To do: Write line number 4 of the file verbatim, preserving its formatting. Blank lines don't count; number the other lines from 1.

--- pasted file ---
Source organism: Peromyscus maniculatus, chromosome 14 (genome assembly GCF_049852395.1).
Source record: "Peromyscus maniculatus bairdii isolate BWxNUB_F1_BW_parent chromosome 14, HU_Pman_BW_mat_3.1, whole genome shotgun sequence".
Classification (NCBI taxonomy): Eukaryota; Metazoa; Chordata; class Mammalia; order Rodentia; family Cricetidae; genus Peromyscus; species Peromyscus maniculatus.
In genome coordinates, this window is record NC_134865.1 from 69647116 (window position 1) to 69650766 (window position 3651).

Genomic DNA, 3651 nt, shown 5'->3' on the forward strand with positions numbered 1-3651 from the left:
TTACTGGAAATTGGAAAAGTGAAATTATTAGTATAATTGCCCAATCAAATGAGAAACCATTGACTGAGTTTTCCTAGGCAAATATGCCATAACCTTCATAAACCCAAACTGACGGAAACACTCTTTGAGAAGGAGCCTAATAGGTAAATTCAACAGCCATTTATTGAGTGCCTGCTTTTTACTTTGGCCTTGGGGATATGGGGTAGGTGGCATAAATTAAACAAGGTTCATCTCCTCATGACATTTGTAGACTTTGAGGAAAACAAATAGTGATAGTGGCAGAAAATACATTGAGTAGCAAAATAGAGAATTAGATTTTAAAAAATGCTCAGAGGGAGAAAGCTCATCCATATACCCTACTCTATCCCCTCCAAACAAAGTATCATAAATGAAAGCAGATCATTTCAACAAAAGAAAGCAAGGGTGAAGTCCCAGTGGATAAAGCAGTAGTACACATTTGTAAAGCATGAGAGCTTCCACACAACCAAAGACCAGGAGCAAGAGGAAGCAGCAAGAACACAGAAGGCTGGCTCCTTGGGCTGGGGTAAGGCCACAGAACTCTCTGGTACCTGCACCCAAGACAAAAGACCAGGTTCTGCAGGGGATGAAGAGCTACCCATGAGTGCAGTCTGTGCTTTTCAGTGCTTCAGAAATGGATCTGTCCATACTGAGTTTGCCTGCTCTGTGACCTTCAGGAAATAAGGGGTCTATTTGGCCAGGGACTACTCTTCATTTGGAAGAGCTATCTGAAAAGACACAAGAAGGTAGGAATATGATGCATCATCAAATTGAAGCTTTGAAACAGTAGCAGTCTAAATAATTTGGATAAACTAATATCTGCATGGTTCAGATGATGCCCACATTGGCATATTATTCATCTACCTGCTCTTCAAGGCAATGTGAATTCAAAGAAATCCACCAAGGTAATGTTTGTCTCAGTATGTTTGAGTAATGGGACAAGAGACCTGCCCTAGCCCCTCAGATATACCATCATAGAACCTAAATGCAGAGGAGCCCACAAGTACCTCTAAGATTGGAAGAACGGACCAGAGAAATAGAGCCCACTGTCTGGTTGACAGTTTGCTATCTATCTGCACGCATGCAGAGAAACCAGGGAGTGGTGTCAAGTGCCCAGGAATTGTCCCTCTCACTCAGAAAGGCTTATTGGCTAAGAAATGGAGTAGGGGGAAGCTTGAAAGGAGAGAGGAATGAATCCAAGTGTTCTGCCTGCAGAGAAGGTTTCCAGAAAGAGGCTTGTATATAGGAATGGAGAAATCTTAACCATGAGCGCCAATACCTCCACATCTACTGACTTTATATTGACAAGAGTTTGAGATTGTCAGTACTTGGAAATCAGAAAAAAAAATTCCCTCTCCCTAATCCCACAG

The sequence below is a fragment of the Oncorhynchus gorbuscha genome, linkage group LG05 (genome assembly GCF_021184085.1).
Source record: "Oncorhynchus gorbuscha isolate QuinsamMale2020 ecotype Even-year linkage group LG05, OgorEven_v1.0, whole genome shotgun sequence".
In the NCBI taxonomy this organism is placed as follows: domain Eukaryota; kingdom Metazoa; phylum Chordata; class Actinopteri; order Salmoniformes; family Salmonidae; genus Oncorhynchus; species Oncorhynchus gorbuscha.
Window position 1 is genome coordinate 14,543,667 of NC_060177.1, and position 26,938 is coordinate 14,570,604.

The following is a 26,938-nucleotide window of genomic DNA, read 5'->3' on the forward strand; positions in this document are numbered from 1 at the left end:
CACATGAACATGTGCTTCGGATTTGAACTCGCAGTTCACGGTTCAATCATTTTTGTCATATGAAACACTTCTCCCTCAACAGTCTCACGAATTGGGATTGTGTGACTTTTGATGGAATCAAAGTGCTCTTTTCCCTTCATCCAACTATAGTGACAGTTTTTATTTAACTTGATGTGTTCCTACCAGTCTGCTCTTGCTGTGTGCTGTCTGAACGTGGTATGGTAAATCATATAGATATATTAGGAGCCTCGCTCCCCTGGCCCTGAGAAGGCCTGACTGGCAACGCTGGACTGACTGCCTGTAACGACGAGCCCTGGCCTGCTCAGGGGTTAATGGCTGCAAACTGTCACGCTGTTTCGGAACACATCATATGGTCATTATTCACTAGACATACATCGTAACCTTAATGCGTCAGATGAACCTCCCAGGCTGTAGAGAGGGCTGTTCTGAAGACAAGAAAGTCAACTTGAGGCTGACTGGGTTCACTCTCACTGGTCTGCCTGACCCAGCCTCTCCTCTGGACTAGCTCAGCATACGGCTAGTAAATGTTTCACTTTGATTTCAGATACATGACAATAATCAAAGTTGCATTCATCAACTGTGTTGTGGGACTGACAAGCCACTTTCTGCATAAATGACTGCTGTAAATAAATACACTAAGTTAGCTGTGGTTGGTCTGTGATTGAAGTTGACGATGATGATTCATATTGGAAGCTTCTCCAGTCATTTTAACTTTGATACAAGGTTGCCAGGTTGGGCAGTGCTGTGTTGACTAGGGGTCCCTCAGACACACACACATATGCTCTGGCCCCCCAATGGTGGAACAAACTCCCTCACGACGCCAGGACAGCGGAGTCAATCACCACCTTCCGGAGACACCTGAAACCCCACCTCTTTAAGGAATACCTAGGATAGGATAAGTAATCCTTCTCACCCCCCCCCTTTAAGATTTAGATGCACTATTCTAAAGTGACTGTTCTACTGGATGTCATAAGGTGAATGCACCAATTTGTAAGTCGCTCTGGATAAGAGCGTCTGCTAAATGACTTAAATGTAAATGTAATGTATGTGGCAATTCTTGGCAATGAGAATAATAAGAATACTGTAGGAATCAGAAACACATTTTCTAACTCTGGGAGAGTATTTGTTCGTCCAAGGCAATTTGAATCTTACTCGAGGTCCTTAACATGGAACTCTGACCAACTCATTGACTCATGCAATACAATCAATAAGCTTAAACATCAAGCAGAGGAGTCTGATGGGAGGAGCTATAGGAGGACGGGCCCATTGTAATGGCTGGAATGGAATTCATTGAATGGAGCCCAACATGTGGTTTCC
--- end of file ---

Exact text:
In genome coordinates, this window is record NC_134865.1 from 69647116 (window position 1) to 69650766 (window position 3651).